I was lucky enough to be sent one of the picture book finalists from the New Zealand Post Book Awards for Children and Young Adults: Watch Out, Snail!,by Gay Hay and Margaret Tolland, to review with the help of my preschoolers. Since my son had just gone mad for insects after studying them at kindergarten I knew that Watch Out, Snail! would be right up his alley, in fact both my son 4.5 and daughter 2.5 loved it.
The first thing that grabs you when you pick up the cover and start reading the book is the glossy slightly raised shell of the powelliphanta snails. My children and I noticed this straight away and immediately started to trace the shape of the snails spiral shell. The shell has been printed with a smooth film over the illustration and on every page my children’s hands were drawn to it. I love the idea of a tactile representation in books that may encourage a more tactile learner to be involved and engaged in the story as well.
The forest sets the scene for this picture book and the epic battle of snail and worm, and the dangers the snail faces from other creatures. The book teaches us about the circle of life within nature, it is true to the world of the powelliphanta snails and includes an array of animal, birds and insects that live in the bush.
For my younger daughter, the creatures were the main interest for her in this book. The illustrator has done a beautiful job, sometimes the whole creature is represented on a page but sometimes it might be part of its feet, or tail or snout. The perspective also changes on each page, so that you see the scene from different viewpoints. My daughter delighted in finding the creatures hidden away in the native forest and learning all their names, the changing perspective on each page meant she had to look at each page anew.
“Snails the winner, worms the dinner”
The snail eating the earthworm highlights the main characteristic of this native snail and allows children to then explore the differences between the powelliphanta snails and your normal garden snail. My son wanted to know why the snail was eating the worm, why is it carnivorous? What does this mean, why does it have teeth? Luckily, the author has included information about the powelliphanta snail in two parts in the back of the book − two pages of information with pictures for younger children, and then more text information in the back for those older children and slightly older readers (or mums). There is also a small glossary of Maori words for some of the creatures in the book, which is another great resource for learning.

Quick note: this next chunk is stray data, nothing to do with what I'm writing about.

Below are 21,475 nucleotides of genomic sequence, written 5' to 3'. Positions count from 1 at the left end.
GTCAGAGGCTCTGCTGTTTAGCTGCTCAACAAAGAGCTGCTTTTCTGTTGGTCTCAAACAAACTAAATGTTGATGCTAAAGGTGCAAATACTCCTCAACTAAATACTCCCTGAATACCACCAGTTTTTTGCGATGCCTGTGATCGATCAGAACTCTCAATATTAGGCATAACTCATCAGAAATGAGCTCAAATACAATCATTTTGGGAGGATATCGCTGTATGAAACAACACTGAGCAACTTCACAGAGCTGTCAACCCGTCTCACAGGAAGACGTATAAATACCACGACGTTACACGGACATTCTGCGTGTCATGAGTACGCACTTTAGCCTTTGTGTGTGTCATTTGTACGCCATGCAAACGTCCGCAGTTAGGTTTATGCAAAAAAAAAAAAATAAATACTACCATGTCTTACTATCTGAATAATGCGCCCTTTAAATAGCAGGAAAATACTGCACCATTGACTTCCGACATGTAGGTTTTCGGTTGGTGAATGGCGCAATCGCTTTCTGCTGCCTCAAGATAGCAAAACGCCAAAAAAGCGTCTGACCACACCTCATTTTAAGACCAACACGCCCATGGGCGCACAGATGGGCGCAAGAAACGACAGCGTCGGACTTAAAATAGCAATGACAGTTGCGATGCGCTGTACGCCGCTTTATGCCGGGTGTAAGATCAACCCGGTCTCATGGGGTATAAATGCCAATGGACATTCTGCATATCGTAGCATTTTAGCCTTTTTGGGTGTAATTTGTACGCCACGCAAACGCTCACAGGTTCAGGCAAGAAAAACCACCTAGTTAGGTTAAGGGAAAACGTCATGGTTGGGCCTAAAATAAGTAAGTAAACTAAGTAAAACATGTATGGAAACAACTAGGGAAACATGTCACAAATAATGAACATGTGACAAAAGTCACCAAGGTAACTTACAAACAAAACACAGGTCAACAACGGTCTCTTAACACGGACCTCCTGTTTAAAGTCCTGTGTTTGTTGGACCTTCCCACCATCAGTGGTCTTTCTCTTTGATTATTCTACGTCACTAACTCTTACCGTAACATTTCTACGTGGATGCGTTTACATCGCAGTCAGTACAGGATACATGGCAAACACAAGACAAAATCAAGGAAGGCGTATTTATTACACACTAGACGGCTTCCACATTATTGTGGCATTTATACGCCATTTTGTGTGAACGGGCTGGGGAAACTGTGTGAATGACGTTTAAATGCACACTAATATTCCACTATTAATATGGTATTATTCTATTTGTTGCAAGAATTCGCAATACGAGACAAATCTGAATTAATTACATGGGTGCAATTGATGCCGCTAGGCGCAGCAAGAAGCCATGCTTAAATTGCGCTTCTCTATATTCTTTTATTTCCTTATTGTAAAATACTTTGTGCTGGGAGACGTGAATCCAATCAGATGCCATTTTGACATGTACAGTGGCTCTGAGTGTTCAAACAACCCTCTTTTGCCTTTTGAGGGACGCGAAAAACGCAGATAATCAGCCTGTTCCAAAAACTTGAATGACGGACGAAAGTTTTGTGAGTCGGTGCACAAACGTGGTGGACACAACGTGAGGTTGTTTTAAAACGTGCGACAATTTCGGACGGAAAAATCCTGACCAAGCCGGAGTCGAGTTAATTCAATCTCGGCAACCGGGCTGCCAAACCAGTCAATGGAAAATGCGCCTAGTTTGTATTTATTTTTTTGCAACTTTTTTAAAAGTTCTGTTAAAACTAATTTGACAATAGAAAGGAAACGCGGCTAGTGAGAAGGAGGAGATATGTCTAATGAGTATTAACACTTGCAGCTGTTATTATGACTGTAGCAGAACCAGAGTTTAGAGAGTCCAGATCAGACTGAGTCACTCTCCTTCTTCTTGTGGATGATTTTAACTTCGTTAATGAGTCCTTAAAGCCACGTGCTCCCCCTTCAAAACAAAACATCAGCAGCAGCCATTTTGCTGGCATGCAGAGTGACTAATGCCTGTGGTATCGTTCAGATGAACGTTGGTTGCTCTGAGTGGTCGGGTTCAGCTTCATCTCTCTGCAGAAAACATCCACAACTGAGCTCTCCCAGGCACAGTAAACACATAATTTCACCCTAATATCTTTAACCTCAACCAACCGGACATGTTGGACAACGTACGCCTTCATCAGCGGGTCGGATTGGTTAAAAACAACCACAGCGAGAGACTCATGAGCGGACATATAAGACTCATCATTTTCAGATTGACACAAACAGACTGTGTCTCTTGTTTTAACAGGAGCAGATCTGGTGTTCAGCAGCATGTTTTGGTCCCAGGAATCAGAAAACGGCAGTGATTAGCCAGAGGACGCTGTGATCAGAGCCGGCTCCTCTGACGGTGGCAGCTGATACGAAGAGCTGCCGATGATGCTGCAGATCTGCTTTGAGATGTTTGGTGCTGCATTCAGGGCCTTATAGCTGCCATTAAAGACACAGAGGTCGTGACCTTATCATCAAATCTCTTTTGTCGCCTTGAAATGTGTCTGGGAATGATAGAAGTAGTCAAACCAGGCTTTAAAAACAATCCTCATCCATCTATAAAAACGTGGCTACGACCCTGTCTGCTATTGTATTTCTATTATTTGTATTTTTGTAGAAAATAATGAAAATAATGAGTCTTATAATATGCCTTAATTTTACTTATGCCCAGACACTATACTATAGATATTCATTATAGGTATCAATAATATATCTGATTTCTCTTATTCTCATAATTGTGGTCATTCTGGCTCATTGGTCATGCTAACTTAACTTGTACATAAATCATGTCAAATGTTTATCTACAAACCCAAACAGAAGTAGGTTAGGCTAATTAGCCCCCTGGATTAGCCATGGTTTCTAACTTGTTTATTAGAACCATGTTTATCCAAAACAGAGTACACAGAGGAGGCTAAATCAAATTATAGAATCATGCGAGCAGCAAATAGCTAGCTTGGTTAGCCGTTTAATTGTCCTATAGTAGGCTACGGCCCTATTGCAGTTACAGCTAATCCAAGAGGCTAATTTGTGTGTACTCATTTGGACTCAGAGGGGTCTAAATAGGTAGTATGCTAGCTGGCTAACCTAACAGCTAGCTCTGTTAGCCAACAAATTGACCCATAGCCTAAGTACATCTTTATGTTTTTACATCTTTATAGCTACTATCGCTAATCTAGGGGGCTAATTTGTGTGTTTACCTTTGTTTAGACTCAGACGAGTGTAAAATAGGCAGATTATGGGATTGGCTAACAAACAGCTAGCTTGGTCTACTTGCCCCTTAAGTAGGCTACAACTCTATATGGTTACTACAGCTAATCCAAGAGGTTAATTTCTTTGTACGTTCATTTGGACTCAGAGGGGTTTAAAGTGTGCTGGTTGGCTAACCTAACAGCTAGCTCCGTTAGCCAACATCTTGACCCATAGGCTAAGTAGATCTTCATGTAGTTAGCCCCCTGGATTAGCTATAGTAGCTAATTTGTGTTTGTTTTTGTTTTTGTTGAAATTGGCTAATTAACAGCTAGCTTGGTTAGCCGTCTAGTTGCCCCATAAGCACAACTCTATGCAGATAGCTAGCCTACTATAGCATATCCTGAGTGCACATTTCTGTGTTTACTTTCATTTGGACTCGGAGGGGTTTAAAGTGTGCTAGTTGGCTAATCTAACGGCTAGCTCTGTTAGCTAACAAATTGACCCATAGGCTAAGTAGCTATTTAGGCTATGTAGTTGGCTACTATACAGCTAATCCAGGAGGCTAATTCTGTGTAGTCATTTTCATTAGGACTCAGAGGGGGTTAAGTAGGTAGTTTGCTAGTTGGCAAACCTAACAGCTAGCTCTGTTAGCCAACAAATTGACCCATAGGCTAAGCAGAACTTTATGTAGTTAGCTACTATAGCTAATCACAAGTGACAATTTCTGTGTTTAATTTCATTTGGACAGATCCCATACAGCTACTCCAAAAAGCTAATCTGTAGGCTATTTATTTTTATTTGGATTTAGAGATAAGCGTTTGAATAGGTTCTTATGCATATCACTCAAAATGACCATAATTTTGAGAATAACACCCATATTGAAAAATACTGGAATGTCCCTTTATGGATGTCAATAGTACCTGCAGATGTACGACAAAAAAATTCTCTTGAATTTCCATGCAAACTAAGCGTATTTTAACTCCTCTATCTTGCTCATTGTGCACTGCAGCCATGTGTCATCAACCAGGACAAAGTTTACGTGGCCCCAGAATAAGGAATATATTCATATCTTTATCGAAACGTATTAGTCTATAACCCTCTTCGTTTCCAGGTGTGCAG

Glistens, shimmering, gnarly, twitching, fossicks, rasping are just some of the words used in this book The language that makes the story work so well is descriptive and expressive, it opens children up to new words they may not have come across and poetically sets the scene and sounds of the native forest at night.
Overall my children and I really enjoyed Watch Out, Snail!, the beautiful creative language and stunning artwork kept all ages absorbed in the story, from the two year old spotting creatures to the 4.5 year old learning about this great native snail … even mum learnt a thing or two! The only thing I would have liked is powelliphanta sounded out, because every time I say powelliphanta it comes out a little differently!
Reviewed by Alyna Higgs-James, on her blog Thrifty Gifty.
She has is giving away a copy of this book, so click through and enter!
Touring finalist alert: Gay Hay is in schools in Upper Hutt today, 20 May, while Margaret Tolland is in Porirua tomorrow, 21 May.